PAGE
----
Ziman’s estimate is also in line with others. In 2009, for instance, two authorities on what has come to be called evidence-based medicine — Iain Chalmers, a founder of the Cochrane Collaboration, and Paul Glasziou — estimated that 85 percent of all research dollars are “wasted.” In these cases, they considered the reasons correctable, from addressing “low priority questions” to failing to control for bias in the experiments to not publishing negative evidence. High as it is, Chalmers and Glasziou’s 85 percent estimate did not take into account research that simply gets the wrong answer because the problem the researchers are attempting to solve is still too difficult. These errors would mostly be uncorrectable until after the fact, whether or not the assertion that money is wasted is open to debate.

In a 2005 essay that has since become legendary (now cited almost 4,000 times), Stanford epidemiologist John Ioannidis argued that “for most study designs and settings, it is more likely for a research claim to be false than true.” He did not give a numerical estimate, but his analysis concluded that “the majority of modern biomedical research is operating in areas with very low pre- and post-study probability for true findings.”

Ioannidis’ argument was similar to a point made by philosopher of science Karl Popper, which is that there are always an infinite number of wrong interpretations of any scientific evidence and ultimately only one that is meaningfully correct. Our capacity to come to the wrong conclusions is bounded only by our imaginations: The right conclusion, as mathematicians might say, is severely bounded by reality.  As such, the odds are always against any result or conclusion being the right one. The harder the challenge, which means the more interesting the result and the more likely it is to be newsworthy, the less likely it is to be correct.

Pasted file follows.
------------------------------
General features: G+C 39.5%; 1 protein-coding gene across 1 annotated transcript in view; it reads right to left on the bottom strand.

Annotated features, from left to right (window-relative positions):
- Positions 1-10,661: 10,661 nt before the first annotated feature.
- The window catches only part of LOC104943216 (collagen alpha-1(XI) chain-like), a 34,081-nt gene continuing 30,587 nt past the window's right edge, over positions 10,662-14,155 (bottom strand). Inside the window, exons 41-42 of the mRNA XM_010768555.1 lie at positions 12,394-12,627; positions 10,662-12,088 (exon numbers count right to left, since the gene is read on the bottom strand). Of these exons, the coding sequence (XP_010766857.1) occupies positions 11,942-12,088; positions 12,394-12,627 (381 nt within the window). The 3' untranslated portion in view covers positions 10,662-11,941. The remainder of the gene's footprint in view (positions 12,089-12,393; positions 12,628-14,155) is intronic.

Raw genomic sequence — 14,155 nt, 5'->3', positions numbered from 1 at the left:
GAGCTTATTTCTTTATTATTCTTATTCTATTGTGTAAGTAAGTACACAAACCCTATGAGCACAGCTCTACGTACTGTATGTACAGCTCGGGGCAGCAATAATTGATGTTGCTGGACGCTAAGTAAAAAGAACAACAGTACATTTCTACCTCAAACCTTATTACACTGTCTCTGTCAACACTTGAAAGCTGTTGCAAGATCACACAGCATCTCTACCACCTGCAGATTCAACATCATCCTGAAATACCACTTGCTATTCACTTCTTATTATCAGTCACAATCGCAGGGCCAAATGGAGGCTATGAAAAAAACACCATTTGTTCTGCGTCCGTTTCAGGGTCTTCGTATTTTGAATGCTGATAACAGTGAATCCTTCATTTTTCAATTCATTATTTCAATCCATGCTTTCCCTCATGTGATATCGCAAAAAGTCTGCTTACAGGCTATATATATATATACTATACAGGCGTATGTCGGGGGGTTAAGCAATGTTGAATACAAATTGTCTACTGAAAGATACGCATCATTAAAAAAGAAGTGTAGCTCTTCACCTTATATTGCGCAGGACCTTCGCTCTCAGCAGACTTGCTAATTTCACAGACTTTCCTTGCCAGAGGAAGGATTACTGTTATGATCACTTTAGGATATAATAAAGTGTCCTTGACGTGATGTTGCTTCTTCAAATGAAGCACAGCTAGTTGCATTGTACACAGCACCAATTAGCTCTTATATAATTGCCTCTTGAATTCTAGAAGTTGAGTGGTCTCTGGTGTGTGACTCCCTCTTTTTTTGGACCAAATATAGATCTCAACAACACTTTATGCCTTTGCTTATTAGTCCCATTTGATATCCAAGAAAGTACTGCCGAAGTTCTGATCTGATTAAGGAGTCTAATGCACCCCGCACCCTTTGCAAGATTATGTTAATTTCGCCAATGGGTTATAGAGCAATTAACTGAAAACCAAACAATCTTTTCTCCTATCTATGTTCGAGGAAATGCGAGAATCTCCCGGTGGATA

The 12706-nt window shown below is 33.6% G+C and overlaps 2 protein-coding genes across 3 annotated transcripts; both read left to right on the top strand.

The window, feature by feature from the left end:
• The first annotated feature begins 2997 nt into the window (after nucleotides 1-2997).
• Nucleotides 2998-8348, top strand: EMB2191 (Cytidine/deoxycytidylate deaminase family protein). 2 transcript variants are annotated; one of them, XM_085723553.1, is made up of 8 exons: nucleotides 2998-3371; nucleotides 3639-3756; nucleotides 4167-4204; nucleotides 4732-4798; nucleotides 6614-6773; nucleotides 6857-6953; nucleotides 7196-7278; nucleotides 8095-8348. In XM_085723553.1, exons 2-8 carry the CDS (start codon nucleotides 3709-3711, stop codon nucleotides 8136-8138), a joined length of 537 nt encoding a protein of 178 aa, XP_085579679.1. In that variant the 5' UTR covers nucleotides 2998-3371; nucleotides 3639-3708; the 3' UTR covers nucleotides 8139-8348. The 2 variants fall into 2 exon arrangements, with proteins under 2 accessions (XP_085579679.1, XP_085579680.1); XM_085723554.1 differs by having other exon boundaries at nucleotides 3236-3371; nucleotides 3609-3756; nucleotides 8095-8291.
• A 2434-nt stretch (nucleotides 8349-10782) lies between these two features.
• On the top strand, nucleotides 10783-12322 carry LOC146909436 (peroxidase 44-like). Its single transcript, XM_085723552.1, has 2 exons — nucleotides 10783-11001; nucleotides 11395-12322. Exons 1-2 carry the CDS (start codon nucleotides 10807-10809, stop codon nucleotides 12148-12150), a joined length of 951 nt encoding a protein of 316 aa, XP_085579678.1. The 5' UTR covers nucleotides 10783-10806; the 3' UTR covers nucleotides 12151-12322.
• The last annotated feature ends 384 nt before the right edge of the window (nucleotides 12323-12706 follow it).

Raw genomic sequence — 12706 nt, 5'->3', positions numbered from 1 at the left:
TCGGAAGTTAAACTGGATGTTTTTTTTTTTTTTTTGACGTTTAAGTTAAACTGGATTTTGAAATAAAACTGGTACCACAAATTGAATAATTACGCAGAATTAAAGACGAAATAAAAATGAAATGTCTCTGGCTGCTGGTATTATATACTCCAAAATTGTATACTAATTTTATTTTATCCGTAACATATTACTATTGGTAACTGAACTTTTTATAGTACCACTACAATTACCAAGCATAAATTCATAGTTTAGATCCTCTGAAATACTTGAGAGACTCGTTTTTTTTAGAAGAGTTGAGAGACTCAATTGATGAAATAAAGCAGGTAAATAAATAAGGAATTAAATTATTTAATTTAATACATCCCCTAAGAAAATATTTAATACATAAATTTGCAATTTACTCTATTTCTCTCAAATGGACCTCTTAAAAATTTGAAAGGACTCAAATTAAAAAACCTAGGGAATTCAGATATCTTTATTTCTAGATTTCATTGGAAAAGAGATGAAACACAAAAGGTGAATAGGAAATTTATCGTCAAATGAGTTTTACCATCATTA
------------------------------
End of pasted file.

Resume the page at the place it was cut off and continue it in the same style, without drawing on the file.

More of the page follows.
Two of Ioaniddis’ six “corollaries” about the probability of a research finding being true spoke to precisely this point. Corollary 5 stated, “The greater the financial and other interests and prejudices in a scientific field, the less likely the research findings are to be true.” And Corollary 6 claimed, “The hotter a scientific field (with more scientific teams involved), the less likely the research findings are to be true.”  (This was the case with the research pursued in my first two books. In a hot, fashionable field of science, multiple teams are competing to get the right answer, and so at least one of them is likely to jump the gun and publish the result they hope is correct, right or wrong, on the basis of premature and inconclusive evidence.)

Ultimately, there’s simply no doing science without making errors and allowing for errors to be made. The difference between pathological science and healthy, functional science is in how those errors or very likely errors are treated. The process of science, as Ziman suggested, is the business of error correction: establishing what’s reliable knowledge from the published literature and what’s not while maintaining awareness that the unreliable is the great bulk of it. Healthy science is not error-free science. Such a situation is nonsensical. It’s a science in which the awareness of how easy it is to make mistakes, to fool ourselves, remains first and foremost, the primary principle.

“Science thrives on errors, cutting them away one by one,” is how the Cornell University author, astronomer, and public communicator of science Carl Sagan, writing with his wife, Emmy and Peabody Award-winning writer Ann Druyan, described this in the 1996 book The Demon-Haunted World: Science as a Candle in the Dark. “False conclusions are drawn all the time, but they are drawn tentatively. Hypotheses are framed so they are capable of being disproved. A succession of alternative hypotheses is confronted by experiment and observation. Science gropes and staggers toward improved understanding.”

By saying conclusions are “drawn tentatively” and “hypotheses are framed so they are capable of being disproved,” Sagan is accepting that a critical characteristic of a healthy science is skepticism, the awareness by the researchers of how easy it is to fool themselves and be led astray by wishful thinking. A conclusion that is drawn tentatively is a conclusion from which the researcher can (more easily) back away when it turns out to be clearly wrong, as is very likely to be the case. A hypothesis capable of being disproved is one that can be tested and found wanting.